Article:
Federal report tracks conservation pattern that began two decades ago.
By Brett Walton, Circle of Blue
Continuing a trend that began in the early 1990s with tighter federal plumbing standards, U.S. household water use dropped again in 2015.
When assessing national figures, there are two main ways to gauge water use at home: the amount used per person and total water use, which incorporates changes in population. By both measures, water use is declining, according to the latest report from the U.S. Geological Survey, the agency that gathers national data every five years.
For people served by public and private utilities, water use for cooking, drinking, showering, lawn watering, car washing, and other household tasks dropped to an average of 83 gallons per person per day in 2015, down seven percent compared to 2010. Household use was 105 gallons per person per day in 1990.
Total household use declined as well, even as the number of people supplied by utilities increased by 14 million. Household water use in the country dropped by 381 million gallons per day, or two percent. Savings are evident across all utility operations. Total water withdrawals for public supply, a category that includes household use as well as water provided by utilities for commercial and industrial purposes, are the lowest since 1995.
Three factors explain the decline, according to Molly Maupin, a U.S. Geological Survey hydrologist who helped to collect the water-use data. A severe drought in California prompted Gov. Jerry Brown in 2015 to order urban water utilities to cut demand by 25 percent. Those utilities are also implementing a state water conservation law that was passed in 2009. California, not surprisingly, showed the largest decline in total household water use in the country between 2010 and 2015.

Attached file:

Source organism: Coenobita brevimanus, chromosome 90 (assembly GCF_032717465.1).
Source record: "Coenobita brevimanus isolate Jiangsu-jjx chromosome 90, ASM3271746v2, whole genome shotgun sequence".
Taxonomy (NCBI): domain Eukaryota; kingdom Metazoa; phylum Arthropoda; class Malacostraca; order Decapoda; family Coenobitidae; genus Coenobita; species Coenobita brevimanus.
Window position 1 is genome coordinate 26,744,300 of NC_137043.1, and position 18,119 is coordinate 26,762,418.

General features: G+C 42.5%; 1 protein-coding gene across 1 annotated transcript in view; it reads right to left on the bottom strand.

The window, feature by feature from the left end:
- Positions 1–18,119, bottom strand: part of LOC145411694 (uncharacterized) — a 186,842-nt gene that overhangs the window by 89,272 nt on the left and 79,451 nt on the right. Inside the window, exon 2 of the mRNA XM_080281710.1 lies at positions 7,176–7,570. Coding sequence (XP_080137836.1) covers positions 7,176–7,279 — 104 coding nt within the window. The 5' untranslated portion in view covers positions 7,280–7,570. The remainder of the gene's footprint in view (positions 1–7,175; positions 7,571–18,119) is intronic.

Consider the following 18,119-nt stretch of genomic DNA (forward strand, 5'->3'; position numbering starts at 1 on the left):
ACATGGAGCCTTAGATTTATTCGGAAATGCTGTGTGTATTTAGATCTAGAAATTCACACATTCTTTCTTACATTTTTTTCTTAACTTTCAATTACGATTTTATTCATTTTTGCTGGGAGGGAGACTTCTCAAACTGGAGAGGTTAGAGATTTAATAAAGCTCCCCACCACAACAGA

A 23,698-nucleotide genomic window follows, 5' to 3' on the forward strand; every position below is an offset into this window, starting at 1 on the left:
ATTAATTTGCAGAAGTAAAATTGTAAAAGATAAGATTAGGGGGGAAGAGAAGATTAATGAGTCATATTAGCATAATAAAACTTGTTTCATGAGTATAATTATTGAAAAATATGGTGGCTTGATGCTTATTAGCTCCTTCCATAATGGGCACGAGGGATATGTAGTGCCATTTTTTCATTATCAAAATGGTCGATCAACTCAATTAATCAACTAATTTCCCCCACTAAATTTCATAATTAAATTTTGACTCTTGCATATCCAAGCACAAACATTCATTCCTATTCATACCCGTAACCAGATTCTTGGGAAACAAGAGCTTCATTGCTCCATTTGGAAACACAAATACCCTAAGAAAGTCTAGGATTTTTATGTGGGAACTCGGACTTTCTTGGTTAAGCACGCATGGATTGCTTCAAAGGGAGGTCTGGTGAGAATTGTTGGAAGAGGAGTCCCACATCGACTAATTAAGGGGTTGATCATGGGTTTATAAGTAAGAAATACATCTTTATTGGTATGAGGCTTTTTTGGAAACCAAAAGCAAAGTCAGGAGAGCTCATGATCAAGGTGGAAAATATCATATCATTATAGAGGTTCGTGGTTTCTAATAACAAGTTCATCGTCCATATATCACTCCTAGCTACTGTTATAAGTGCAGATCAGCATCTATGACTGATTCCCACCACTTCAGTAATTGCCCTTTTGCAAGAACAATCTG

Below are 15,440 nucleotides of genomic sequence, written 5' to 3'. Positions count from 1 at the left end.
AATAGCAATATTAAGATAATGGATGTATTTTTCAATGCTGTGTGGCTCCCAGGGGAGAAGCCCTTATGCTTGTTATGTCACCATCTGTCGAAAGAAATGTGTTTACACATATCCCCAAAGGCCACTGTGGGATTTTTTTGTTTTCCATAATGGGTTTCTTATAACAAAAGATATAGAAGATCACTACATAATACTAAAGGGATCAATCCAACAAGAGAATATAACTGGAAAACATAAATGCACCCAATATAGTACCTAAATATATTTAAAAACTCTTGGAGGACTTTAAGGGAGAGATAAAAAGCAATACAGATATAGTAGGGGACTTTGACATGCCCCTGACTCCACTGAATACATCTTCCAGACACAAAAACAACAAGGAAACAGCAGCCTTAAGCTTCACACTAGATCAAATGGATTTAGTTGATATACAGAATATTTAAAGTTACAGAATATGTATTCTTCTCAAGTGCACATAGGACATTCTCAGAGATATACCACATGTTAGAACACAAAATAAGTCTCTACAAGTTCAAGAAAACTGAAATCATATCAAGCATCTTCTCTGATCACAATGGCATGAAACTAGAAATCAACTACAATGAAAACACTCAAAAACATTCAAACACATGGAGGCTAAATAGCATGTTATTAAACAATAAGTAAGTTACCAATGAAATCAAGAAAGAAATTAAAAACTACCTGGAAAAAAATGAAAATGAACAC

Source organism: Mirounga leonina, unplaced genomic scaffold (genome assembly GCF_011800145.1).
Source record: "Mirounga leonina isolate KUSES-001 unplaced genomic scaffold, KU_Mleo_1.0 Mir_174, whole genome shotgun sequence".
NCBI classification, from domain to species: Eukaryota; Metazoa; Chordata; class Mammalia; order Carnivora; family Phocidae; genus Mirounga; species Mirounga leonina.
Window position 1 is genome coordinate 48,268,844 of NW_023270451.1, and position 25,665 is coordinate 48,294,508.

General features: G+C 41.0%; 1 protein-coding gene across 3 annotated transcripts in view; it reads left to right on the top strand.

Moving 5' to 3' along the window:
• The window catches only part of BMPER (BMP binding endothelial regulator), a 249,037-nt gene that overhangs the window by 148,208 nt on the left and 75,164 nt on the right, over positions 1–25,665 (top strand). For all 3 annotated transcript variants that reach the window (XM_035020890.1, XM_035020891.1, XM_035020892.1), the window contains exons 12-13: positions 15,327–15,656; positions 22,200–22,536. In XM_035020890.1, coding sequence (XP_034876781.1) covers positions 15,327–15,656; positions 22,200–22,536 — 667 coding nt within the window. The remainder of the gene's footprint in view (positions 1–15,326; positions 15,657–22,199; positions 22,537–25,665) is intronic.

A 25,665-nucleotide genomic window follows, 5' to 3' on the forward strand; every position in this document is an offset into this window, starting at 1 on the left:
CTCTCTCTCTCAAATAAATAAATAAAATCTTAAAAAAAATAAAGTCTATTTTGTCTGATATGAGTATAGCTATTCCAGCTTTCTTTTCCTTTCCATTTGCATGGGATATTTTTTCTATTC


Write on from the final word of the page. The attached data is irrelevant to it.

Second is that water utilities are paying more attention — by fixing leaks and installing meters. The Georgia Legislature, for instance, passed a law in 2010 that requires utilities to conduct an annual audit to check for leaks.
“People are continuing to use water more carefully,” Maupin told Circle of Blue.
Conservation yields financial benefits for residents, too. A study published earlier this year by the Alliance for Water Efficiency, a Chicago-based nonprofit, found that using less water in two Arizona cities led to cheaper rates than if new water supply projects were built in order to keep pace with higher demand.
The third factor is water-saving plumbing fixtures. The federal Energy Policy Act of 1992 dramatically strengthened the plumbing code, requiring toilets, showerheads, faucets, dishwashers, and clothes washers to cut down the flow of water. As a result of the act, toilets flush half as much water as before and showerheads spray 30 percent less.
Research bears this out. Nearly all the decline in residential indoor water use in the last two decades is due to more-efficient fixtures, according to a 2016 study funded by the Water Research Foundation. That study examined in detail the behavior of households in nine large cities.
Some states have turned the screws even tighter. California ordered that toilets sold after January 1, 2014, flush 20 percent less water than the federal standard of 1.6 gallons. Texas, Georgia, and Colorado followed with similar laws.
Water use is not declining in every state, though. According to the USGS report, which uses data from state agencies and water utilities, per person water use increased in the states of Alaska, Colorado, Idaho, Louisiana, Utah, Virginia, Wisconsin, and Wyoming.
Most of these states are in the American West, and three are in the upper basin of the Colorado River, where there is strong debate about whether to increase water withdrawals from the shrinking river.
Brett writes about agriculture, energy, infrastructure, and the politics and economics of water in the United States. He also writes the Federal Water Tap, Circle of Blue’s weekly digest of U.S. government water news. He is the winner of two Society of Environmental Journalists reporting awards, one of the top honors in American environmental journalism: first place for explanatory reporting for a series on septic system pollution in the United States(2016) and third place for beat reporting in a small market (2014). Brett lives in Seattle, where he hikes the mountains and bakes pies. Contact Brett Walton